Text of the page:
When students excel in math and science—when they see themselves as the builders, programmers, discoverers and inventors of our future—they help America compete for jobs and industries of the future. To make that happen, it’s important to inspire more kids to get excited about science, technology, engineering and math (STEM).
Recognizing that building awareness at the local level is critical to this effort, US2020, an independent initiative unveiled during this year’s White House Science Fair in support of the Administration’s Tech Inclusion efforts, has launched a competition that challenges cities across the country to use their convening power to bring together schools, non-profits, and private-sector and community leaders to spark mentoring movements within local communities.
US2020 is a coalition of education nonprofits and U.S. technology companies that aims to make mentoring the new normal in the STEM professions, just as pro-bono work is common in the legal profession. Specifically, participating companies are committing to have 20 percent of their STEM employees engage in at least 20 hours a year of mentoring or teaching by the year 2020, with the long-term goal of mobilizing 1 million STEM mentors annually by the year 2020.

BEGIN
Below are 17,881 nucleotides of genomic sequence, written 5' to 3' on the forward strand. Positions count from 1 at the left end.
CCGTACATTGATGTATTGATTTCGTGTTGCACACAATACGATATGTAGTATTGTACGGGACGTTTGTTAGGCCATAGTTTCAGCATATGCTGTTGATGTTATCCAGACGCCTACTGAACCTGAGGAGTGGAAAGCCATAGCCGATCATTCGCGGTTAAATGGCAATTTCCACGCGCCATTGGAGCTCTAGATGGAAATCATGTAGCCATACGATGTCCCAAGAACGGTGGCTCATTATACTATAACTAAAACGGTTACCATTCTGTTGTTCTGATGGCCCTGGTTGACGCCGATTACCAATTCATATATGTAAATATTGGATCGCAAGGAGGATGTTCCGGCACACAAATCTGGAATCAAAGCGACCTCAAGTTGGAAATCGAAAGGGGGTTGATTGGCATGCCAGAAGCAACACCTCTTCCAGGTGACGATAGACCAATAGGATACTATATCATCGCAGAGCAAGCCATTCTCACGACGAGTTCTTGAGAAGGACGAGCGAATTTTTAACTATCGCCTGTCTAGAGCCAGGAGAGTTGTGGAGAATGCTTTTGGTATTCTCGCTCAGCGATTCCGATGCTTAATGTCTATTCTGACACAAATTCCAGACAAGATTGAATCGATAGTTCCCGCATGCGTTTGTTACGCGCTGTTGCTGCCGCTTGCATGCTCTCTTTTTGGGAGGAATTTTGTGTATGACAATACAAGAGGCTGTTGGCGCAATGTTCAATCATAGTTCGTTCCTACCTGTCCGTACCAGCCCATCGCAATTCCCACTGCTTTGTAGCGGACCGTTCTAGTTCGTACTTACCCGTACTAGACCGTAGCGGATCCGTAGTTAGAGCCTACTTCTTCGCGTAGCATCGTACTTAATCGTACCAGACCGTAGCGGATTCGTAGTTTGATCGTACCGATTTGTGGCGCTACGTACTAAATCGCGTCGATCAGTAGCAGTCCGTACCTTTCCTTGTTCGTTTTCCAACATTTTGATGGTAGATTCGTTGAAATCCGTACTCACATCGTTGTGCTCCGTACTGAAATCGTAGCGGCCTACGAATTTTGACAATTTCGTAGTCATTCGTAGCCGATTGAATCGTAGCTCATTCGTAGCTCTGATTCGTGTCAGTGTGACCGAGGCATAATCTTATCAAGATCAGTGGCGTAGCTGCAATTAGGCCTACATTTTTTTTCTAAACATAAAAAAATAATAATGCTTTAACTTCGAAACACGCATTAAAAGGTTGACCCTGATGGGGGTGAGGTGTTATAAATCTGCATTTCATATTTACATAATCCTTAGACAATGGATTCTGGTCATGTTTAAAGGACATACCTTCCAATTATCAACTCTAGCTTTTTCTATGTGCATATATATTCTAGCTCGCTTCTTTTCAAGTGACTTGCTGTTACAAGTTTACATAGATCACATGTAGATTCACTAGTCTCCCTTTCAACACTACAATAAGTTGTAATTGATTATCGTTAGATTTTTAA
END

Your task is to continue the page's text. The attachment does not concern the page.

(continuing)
You can learn more here about the competition and the resources that US2020 aims to provide to participating cities.
By providing mentors who can serve as positive role models, describe what it’s really like to work in science and technology, and help connect youth to internships and jobs, US2020 is just one promising outcome of this Administration’s call for an “all hands on deck” effort to spark kids’ imaginations so they see themselves as the inventors of our future.
Learn more about White House initiatives in support of STEM education across the country, and get involved in building America’s future!
Katie Dowd is Senior Advisor at OMB and Kumar Garg is Senior Advisor to the Deputy Director at OSTP